Clinical Fieldwork Helps Student Discern Her Career Path

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Sarah Leavy, ’19, G’20, was nervous before her summer-long clinical experience in the University’s occupational therapy program. 

She would be working full-time at a psychiatric hospital, in between her fourth and fifth years of the program.

“You’re becoming an OT for the summer, for the very first time, with actual clients,” Leavy said. “You’re basically seeing if you have the criteria to be an OT.”

But the support of both the on-site supervisors at the hospital and her Scranton fieldwork coordinators helped her prepare, calm her nerves, and make the most of the experience. 

“Going into it, throughout it, and after it—through the whole experience—they’re there for you. I got to take all the skills, knowledge, and abilities that Scranton gave me and mix it up with my style of treatment. It was awesome seeing people progressively get better throughout the weeks I was there,” said Leavy, of Wanaque, NJ.

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Sarah Leavy and classmate Fallon Colman, '19, G'20

Fieldwork Shows Students All Aspects of Occupational Therapy

Students in Scranton’s occupational therapy program participate in five required clinical fieldwork experiences throughout the combined bachelor’s and master’s degree program.  These requirements allow students to experience all facets of the field.

Occupational therapists care for people with physical, developmental, or emotional challenges in a variety of settings. It could be inpatient hospital or nursing home rehabilitation or outpatient rehabilitation, physical recovery or mental health settings, for children or adults.

In previous fieldwork before the psychiatric hospital, Leavy worked at a school for children with special needs, a psychiatric inpatient facility and a post-surgery rehab facility. At each one, she was able to hone in on what she enjoys most — working with children and working in a psychiatric setting — and rule out what didn't appeal to her. Leavy is small in stature and found physical rehab settings difficult, depending on the size and height of the patient she was assisting.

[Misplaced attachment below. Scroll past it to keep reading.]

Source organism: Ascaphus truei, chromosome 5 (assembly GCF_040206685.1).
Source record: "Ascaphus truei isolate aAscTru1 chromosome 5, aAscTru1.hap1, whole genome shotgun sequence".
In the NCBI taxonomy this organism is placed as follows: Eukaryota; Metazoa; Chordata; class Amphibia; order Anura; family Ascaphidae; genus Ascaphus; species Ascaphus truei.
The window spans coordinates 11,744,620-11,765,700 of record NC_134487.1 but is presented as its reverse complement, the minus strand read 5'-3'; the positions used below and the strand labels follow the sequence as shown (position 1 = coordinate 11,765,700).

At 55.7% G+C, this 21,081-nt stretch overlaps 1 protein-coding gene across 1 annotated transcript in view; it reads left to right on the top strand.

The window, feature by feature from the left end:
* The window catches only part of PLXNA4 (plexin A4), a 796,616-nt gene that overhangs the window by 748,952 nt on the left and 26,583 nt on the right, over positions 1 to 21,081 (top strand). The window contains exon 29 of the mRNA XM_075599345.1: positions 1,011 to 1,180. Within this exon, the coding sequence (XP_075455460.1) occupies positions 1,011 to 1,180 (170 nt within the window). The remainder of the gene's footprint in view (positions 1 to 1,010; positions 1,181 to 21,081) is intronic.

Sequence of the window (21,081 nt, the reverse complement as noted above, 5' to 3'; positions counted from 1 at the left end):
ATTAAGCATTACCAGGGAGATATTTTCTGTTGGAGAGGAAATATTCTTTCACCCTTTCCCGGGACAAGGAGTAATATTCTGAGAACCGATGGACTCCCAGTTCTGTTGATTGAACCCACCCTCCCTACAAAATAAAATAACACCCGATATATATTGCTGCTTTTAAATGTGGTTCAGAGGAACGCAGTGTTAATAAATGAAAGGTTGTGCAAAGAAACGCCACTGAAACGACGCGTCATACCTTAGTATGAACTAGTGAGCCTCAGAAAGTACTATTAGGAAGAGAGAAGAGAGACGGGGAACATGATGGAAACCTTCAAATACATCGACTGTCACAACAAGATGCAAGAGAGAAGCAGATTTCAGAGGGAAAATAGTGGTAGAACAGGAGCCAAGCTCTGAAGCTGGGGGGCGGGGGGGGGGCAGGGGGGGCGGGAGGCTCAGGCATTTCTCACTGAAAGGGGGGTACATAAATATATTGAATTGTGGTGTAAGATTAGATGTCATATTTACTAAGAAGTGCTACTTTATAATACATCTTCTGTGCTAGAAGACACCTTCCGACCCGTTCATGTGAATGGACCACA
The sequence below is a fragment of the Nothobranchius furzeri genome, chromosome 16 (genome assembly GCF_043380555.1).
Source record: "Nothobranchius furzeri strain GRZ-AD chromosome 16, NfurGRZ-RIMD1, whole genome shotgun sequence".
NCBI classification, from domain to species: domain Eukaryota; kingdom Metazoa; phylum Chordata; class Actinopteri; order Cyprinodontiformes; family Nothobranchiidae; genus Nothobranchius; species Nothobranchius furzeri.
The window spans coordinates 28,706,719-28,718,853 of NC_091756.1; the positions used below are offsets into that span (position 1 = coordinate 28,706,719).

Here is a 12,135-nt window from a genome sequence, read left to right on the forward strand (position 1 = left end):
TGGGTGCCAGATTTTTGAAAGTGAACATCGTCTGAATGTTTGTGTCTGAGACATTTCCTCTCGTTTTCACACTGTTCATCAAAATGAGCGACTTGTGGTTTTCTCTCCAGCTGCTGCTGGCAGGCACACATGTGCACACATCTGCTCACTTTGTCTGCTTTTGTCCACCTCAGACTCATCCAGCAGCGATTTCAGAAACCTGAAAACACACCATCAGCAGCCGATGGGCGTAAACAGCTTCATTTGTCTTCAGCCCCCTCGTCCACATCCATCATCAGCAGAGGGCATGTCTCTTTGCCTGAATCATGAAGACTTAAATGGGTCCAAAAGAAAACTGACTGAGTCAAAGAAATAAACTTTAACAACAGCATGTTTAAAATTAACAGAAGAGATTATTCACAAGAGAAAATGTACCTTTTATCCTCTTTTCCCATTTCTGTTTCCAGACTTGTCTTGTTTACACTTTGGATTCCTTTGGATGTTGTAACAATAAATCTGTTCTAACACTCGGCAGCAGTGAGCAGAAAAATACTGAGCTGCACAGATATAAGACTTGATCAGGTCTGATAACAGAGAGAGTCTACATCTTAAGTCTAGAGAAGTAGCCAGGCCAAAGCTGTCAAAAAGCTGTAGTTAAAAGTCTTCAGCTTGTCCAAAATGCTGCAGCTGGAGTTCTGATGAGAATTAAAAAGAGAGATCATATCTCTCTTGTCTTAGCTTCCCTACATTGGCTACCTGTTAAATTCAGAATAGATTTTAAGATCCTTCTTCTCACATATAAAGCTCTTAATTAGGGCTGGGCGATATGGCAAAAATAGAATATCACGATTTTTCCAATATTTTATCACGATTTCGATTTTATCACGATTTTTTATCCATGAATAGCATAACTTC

Putting Creativity to Work

Working as an occupational therapist in psychiatry settings often involves small-group sessions, which Leavy enjoys. At the inpatient psychiatric facility, she led an activity about using humor as a coping mechanism.

“I made a packet for them with funny—and appropriate—jokes and then I had them write in a journal, a laughing diary, any time something made them laugh or was funny to them,” she said. “We shared [what made them laugh] with the group, and then I explained how using humor can be a great way to look at things from the bright side, [even with] the really serious stuff they’re going through. It was a fun day; I had everyone laughing.”

During her summer at the psychiatric hospital, Leavy used skills from her Occupational Performance class to create a “Jeopardy!” game for a small group discussion about food preparation and nutrition. She started the session to see how much they knew about nutrition, and ended it with another round to gauge how much they had learned.

“In Occupational Performance, we take activities and break them down step by step and see where we can upgrade or downgrade an activity to make it harder or easier for an individual, finding just the right challenge,” she said. “That took me so far in this fieldwork, because they wanted me to be creative and come up with different ways to do things.”

Praise for Scranton

Leavy will complete her final clinical fieldwork experience this summer, at Kessler Institute for Rehabilitation in New Jersey.

Outside of her studies, she has been active with Campus Ministries, service trips and the Liva Arts Company theater group. These opportunities for a well-rounded college experience are why she chose Scranton.

“If you’re looking for a strong community, if you’re looking to do service, if you’re looking to better your education and better people’s lives, I would look at Scranton as your choice—it’s an amazing place,” Leavy said.

“Scranton not only validated the feeling that being an OT is right for me, but it also gave me the confidence to say, ‘I can do this, I can be an OT.’”